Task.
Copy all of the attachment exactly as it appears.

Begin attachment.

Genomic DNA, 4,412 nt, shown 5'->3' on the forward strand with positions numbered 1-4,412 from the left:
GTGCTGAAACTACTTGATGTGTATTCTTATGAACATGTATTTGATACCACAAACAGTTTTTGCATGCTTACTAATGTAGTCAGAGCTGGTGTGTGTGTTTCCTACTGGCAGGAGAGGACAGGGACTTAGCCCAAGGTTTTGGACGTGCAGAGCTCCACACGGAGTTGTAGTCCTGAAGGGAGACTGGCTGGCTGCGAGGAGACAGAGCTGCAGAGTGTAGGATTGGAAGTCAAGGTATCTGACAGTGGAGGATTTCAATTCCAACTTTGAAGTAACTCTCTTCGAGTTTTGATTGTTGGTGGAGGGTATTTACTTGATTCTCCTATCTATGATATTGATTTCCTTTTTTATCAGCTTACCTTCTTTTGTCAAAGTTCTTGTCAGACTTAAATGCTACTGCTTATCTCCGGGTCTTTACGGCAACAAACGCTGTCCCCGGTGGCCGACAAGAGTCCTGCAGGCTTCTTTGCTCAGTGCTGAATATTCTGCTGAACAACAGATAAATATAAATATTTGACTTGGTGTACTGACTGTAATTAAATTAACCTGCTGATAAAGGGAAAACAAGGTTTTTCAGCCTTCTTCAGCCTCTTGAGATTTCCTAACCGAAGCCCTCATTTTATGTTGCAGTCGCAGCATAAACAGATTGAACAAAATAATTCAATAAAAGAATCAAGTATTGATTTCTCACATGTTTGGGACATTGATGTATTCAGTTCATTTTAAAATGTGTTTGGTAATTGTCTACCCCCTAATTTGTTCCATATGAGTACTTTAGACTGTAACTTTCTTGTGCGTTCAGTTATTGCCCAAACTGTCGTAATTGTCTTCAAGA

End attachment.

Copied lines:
Genomic DNA, 4,412 nt, shown 5'->3' on the forward strand with positions numbered 1-4,412 from the left:
GTGCTGAAACTACTTGATGTGTATTCTTATGAACATGTATTTGATACCACAAACAGTTTTTGCATGCTTACTAATGTAGTCAGAGCTGGTGTGTGTGTTTCCTACTGGCAGGAGAGGACAGGGACTTAGCCCAAGGTTTTGGACGTGCAGAGCTCCACACGGAGTTGTAGTCCTGAAGGGAGACTGGCTGGCTGCGAGGAGACAGAGCTGCAGAGTGTAGGATTGGAAGTCAAGGTATCTGACAGTGGAGGATTTCAATTCCAACTTTGAAGTAACTCTCTTCGAGTTTTGATTGTTGGTGGAGGGTATTTACTTGATTCTCCTATCTATGATATTGATTTCCTTTTTTATCAGCTTACCTTCTTTTGTCAAAGTTCTTGTCAGACTTAAATGCTACTGCTTATCTCCGGGTCTTTACGGCAACAAACGCTGTCCCCGGTGGCCGACAAGAGTCCTGCAGGCTTCTTTGCTCAGTGCTGAATATTCTGCTGAACAACAGATAAATATAAATATTTGACTTGGTGTACTGACTGTAATTAAATTAACCTGCTGATAAAGGGAAAACAAGGTTTTTCAGCCTTCTTCAGCCTCTTGAGATTTCCTAACCGAAGCCCTCATTTTATGTTGCAGTCGCAGCATAAACAGATTGAACAAAATAATTCAATAAAAGAATCAAGTATTGATTTCTCACATGTTTGGGACATTGATGTATTCAGTTCATTTTAAAATGTGTTTGGTAATTGTCTACCCCCTAATTTGTTCCATATGAGTACTTTAGACTGTAACTTTCTTGTGCGTTCAGTTATTGCCCAAACTGTCGTAATTGTCTTCAAGA